This website covers topics on knowledge management, personal effectiveness, theory of constraints, amongst other topics. Opinions expressed here are strictly those of the owner, Jack Vinson, and those of the commenters.

Homo Imitans - The art of social infection

HomoimitansI received a review copy of Leandro Herrero's Homo Imitans: The Art of Social Infection: Viral Change in Action.  This is another installment in his series on the Viral Change concept. At heart, it is a unabashed call to people responsible for creating change to stop the stand-and-deliver mode of operation and look to creating the key underlying behaviors that are the desired result.

To create change we have to move people to a new way of acting with each other (behaviors).  The concept behind Viral Change is to make those behaviors infection: spread, copy, reinforce, and spread more.

The title comes from the wide body of research that shows how people learn by imitating one another.  In particular, it is behaviors that are imitated through an organization or community.  There have been a variety of studies that show people with good and bad health behaviors tend to mimic each other.  And the same can be found in organization.  When people model desired behaviors, these get reinforced by the people around - especially when that reinforcement is in the form of explicit thanks and organizational story telling.  Those same good behaviors vanish when they are ignored or opposing behaviors are rewarded.  Classic example: asking people to be collaborative (whatever that means) but rewarding people for individual / heroic efforts.

The book and writing are in Herrero's usual casual and comfortable style.  I thought it was more discursive than previous books - more information to set the stage and describe why he suggests that Viral Change should be done in this way.  That is neither bad nor good, just different and noticeable to me, having read the previous installments and expecting faster-to-consume segments.

As is typical in my reading, I draw connections to many other things.  There were elements of the idea of tribes in that people use behaviors and other norms to reinforce tribes.  This can be both good and bad.  Viral Change is looking for those behaviors that create the desired outcome.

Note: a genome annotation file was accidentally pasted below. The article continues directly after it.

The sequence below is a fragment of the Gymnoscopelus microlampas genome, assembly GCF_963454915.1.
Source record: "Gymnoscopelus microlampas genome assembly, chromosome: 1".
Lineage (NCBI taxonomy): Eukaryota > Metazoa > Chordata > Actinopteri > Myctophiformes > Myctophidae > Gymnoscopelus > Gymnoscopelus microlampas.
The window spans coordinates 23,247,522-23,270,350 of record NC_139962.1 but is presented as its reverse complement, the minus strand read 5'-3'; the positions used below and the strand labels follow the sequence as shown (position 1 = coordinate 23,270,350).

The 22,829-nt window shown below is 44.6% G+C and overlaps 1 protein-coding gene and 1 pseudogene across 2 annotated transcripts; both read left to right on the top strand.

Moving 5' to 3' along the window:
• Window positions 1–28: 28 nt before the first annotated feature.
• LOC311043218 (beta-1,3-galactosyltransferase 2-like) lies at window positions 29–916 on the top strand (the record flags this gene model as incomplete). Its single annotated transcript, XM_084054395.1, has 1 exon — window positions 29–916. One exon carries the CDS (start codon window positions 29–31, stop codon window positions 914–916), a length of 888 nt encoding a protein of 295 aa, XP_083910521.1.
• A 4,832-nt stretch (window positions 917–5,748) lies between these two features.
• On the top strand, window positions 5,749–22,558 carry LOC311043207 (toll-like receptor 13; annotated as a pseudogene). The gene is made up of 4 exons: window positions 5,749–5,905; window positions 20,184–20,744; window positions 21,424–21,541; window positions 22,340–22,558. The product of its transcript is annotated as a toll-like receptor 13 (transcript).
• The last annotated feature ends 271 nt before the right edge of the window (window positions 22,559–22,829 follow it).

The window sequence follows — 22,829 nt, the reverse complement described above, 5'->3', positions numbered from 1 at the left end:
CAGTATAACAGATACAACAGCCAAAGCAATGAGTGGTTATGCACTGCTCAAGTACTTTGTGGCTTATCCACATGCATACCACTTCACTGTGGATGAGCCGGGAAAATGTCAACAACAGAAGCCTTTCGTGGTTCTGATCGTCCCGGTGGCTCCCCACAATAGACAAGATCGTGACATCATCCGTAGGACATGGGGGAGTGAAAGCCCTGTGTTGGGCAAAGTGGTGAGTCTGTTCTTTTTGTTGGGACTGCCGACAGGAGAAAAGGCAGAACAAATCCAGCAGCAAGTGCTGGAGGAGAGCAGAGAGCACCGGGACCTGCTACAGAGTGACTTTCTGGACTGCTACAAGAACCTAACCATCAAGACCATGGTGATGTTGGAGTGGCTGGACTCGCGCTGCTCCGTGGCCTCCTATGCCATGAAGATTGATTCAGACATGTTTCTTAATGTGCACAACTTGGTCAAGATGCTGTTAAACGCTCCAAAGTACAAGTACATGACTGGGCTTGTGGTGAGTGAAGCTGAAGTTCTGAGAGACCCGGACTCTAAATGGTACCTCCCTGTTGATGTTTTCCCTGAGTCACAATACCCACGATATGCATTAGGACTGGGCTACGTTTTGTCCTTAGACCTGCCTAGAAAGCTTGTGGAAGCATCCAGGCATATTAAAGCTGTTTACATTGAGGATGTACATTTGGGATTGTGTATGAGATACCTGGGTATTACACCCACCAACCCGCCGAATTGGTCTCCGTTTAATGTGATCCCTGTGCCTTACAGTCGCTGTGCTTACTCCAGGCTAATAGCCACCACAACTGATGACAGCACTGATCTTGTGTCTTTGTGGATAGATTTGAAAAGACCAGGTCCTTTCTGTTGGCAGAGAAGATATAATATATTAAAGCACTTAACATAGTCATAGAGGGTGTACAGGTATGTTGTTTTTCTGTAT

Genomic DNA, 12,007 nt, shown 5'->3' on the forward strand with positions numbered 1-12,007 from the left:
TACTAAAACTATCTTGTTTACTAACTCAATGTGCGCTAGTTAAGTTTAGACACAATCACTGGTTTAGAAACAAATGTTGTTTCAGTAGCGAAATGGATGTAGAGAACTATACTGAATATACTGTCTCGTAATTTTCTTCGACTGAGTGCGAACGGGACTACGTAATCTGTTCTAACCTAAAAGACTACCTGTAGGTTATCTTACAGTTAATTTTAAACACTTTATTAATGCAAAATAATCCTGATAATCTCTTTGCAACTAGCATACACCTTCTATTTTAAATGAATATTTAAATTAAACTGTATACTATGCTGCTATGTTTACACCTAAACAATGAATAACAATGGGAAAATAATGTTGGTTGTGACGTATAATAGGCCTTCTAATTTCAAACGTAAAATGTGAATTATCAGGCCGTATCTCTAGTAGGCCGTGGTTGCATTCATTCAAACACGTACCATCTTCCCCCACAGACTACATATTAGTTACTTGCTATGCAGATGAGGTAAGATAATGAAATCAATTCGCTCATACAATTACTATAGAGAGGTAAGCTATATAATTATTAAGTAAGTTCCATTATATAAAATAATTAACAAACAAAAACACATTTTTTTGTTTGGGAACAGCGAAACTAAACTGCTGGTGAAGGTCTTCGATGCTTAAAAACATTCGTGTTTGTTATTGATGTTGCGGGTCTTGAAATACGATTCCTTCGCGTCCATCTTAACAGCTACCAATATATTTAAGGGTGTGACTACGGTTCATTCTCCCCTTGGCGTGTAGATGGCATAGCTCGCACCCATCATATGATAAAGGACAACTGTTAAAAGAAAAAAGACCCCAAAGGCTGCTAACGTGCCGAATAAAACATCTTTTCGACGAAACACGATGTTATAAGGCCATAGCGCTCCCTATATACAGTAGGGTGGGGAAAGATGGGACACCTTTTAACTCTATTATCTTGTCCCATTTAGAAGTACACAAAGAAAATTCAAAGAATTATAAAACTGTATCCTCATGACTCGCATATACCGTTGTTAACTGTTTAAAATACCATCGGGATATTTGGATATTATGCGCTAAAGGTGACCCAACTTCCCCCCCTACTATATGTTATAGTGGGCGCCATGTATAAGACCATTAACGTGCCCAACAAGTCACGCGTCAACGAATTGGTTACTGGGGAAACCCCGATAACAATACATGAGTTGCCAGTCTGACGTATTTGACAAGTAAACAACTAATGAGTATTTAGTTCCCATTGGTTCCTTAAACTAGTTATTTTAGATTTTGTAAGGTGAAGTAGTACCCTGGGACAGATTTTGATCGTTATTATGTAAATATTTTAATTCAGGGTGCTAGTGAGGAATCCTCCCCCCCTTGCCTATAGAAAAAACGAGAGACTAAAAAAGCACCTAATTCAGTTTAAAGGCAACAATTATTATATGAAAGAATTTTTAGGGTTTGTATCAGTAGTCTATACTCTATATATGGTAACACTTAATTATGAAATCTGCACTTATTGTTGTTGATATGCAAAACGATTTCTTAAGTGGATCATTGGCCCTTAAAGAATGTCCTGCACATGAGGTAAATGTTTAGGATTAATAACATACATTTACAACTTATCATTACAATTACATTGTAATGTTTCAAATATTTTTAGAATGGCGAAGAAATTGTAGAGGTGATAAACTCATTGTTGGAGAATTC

I could see thinking about child-rearing: one of the refrains is that children need consistent direction from their parents.  Having direction that is unclear is very confusing to children.  It's confusing to adults as well.  Create clear behavioral direction and link that to your reinforcement mechanisms.

Herrero brings in the ideas of push and pull, which naturally makes me think of the Theory of Constraints work I have been doing.  I also think of the recent books by Hagel, Pull, and Denning, Radical Management, which both look at creating pull within organizations to move the organization in new directions.  Connected to this thought of pull, I latched onto Herrero's discussion of "what gets attention, get multiplied" when thinking about creating visual status boards for project teams.  When they can't see what is going on, it is difficult for them to know where to focus.  But when things are visual, the teams can have a different conversation about the status of their work.  Herrero mostly focuses on using stories to help spread the word and reinforce, but I think visuals can be quite powerful as well.

An important element of the methodology behind Viral Change is exploiting the network of people in the organization (or society).  And that then reminds me of many of the social network analysis thinkers, Anklam's Net Work in particular, as Herrero makes many references to the simple fact that work gets done through the network, rather than via the hierarchy.  (Yes, I know a hierarchy is a form of network.)

Having just finished the book, it was top of mind in the SIKM Boston meeting this morning.  The topics in the book seemed particularly relevant to our conversation.  The idea of you-will-do-this dictates came up over and over again. (They don't work, except in extreme cases.) I also liked hearing about "centers of excellence" that seem to get ignored or left behind.  This relates to some of the topics Herrero discussed in relation to moving the change from something simple and small to something that becomes viral.  It has to grow from a small cluster to more and more of those clusters.  Not one-to-one-to-one (Chinese whispers), but one to many to many to many.

There are many little tidbit winners throughout the book.  Too many to catalog.  I suggest you pick up a copy, if the above has been intriguing.

Respect your environment

Expand the duration - with task switching